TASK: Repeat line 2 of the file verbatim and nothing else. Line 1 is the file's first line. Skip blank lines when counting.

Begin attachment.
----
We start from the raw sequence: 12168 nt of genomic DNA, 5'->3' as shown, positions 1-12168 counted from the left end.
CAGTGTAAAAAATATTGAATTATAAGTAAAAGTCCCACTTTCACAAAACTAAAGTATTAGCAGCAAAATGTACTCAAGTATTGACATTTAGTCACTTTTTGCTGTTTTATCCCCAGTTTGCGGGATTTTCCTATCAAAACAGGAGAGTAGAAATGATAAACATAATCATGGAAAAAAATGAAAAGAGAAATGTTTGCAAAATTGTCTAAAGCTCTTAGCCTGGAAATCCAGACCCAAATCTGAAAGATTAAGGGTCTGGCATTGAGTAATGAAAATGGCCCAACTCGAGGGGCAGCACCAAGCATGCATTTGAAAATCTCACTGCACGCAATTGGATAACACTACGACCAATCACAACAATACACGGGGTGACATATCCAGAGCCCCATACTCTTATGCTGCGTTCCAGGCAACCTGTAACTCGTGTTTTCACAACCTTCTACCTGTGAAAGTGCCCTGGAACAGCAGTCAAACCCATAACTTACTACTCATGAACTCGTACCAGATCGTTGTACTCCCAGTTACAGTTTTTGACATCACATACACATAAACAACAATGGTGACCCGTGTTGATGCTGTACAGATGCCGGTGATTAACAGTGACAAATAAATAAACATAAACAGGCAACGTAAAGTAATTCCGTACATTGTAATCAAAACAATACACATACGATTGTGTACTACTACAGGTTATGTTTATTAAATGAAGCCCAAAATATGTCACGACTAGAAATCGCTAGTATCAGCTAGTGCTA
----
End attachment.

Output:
CAGTGTAAAAAATATTGAATTATAAGTAAAAGTCCCACTTTCACAAAACTAAAGTATTAGCAGCAAAATGTACTCAAGTATTGACATTTAGTCACTTTTTGCTGTTTTATCCCCAGTTTGCGGGATTTTCCTATCAAAACAGGAGAGTAGAAATGATAAACATAATCATGGAAAAAAATGAAAAGAGAAATGTTTGCAAAATTGTCTAAAGCTCTTAGCCTGGAAATCCAGACCCAAATCTGAAAGATTAAGGGTCTGGCATTGAGTAATGAAAATGGCCCAACTCGAGGGGCAGCACCAAGCATGCATTTGAAAATCTCACTGCACGCAATTGGATAACACTACGACCAATCACAACAATACACGGGGTGACATATCCAGAGCCCCATACTCTTATGCTGCGTTCCAGGCAACCTGTAACTCGTGTTTTCACAACCTTCTACCTGTGAAAGTGCCCTGGAACAGCAGTCAAACCCATAACTTACTACTCATGAACTCGTACCAGATCGTTGTACTCCCAGTTACAGTTTTTGACATCACATACACATAAACAACAATGGTGACCCGTGTTGATGCTGTACAGATGCCGGTGATTAACAGTGACAAATAAATAAACATAAACAGGCAACGTAAAGTAATTCCGTACATTGTAATCAAAACAATACACATACGATTGTGTACTACTACAGGTTATGTTTATTAAATGAAGCCCAAAATATGTCACGACTAGAAATCGCTAGTATCAGCTAGTGCTA